Whether it’s over the holidays or on an unexpected phone call, talking to family members about the reproductive health, rights, and justice work you do can be difficult. Our bloggers give some tips, tricks, and strategies for navigating these sometimes challenging conversations.
Peggy: My suggestion to anyone navigating talking about abortion/reproductive healthcare/sexual healthcare/etc. with family is to keep yourself safe. Only say as much about your work as you are comfortable saying, and have a plan that allows you to walk away or change the subject when it gets uncomfortable – unless you are cool diving in. You don’t owe anyone a discussion, explanation or argument around your work. Be proud of what you do, for sure, but there’s nothing wrong with staying within your comfort zone when talking about it, especially around family during the holidays which is bound to be an emotionally vulnerable situation to begin with. My best advice is to set boundaries for yourself in advance and stick to them as best you can.
Chanel: I hate when people say this, but pick your battles. It often feels like there’s so much at stake, even when there isn’t, and so deciding you’re not going to keep arguing is a failure on your part. I had to end a long friendship over politics, abortion specifically, and it still haunts me, but the truth is that it was simply toxic. We have enough work to do, there’s no reason to keep that shit hanging around if we don’t have to.
Deva: My family is pro-choice; every woman I am close with in my family has told me their abortion(s) story, but talking about abortion with my family is still hard. It is hard because inevitably I am more liberal in what I think being pro-choice means. My piece of advice for discussing abortion with your family is to listen and be patient. If you listen long enough you will understand where their anger, disappointment or fear around abortion originates. Hearing awful comments about something you love, from people you love will always hurts. And that hurt is where where patience comes in. Be patient with yourself and others. Let yourself feel angry and disappointed, but try to wait those feelings out–ask calm questions and do not react from that place of hurt. Instead, breath deeply and tell them you understand where they come from (even if you don’t), and patiently explain why you believe their thought process is flawed. Some times people just need to be heard, and you giving them a chance to voice their opinion will open the door for you to voice yours. There may not be agreement, or even common ground, but I feel that if you listen and are able to be patient in your words of prochoice wisdom it will be a happier holiday for all. Also, remember to tell them you love them after a disagreement. I don’t believe in leaving or going to bed angry, and no matter how offensive their words, for me, nonjudgmental love is at the core of being prochoice.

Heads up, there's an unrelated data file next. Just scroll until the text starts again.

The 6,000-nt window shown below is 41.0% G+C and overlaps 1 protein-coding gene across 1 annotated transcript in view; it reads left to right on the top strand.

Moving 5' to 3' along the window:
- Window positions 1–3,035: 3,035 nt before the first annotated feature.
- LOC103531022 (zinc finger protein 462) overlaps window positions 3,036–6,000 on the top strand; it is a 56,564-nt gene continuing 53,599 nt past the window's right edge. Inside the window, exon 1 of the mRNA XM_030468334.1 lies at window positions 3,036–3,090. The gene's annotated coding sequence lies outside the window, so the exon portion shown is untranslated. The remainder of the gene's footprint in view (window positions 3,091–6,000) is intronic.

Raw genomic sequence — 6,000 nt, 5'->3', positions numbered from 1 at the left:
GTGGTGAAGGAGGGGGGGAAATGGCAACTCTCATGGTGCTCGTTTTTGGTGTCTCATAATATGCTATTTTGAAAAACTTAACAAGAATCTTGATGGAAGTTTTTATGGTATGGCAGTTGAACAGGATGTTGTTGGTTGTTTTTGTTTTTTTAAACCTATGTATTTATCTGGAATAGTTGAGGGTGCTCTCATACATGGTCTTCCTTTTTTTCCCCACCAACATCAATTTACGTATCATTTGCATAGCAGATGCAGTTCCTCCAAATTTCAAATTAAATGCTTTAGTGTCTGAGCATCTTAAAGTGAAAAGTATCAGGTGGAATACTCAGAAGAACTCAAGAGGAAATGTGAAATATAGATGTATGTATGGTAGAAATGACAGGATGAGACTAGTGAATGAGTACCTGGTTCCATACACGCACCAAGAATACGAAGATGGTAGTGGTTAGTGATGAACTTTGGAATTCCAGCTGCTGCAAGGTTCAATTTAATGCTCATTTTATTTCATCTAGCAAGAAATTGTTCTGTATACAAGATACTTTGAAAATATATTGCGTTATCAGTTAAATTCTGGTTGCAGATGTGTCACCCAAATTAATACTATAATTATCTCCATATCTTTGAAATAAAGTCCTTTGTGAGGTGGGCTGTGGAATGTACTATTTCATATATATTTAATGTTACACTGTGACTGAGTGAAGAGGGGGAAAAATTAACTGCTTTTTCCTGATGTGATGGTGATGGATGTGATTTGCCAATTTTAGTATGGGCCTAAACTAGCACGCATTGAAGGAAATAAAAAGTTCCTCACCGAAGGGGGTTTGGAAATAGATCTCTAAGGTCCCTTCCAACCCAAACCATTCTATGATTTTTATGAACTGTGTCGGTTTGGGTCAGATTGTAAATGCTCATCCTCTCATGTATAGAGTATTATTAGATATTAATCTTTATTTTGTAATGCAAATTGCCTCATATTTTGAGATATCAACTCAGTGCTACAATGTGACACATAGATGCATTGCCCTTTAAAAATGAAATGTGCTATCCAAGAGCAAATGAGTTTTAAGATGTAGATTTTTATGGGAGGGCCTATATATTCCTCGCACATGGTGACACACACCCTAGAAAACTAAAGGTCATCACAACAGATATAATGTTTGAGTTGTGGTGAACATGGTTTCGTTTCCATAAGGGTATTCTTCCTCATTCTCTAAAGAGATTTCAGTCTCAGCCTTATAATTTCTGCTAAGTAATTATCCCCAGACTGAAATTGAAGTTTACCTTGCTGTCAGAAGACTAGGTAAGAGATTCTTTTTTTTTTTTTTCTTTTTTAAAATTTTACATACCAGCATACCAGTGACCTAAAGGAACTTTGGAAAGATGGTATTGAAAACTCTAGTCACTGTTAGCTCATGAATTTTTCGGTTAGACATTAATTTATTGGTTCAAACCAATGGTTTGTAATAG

Sara: The thing about my family is that I kind of had to create my own to feel like I was a really a part of one, but around the holidays I make an effort with the family I was born into. I come from a family that I have always thought was very progressive and liberal, but as I have become more and more active in social justice and politics, not just reproductive justice but other issues as well, I’ve questioned how my family got to where they are today. The best way to describe them isn’t just the “I’m liberal but let’s keep it a secret so we don’t alienate the neighbors” mentality, but more like “I’m liberal but I think others should do all the hard work to achieve what I believe we deserve”. It’s incredibly frustrating. I almost feel like I could handle being the black sheep liberal in a room full of conservatives better.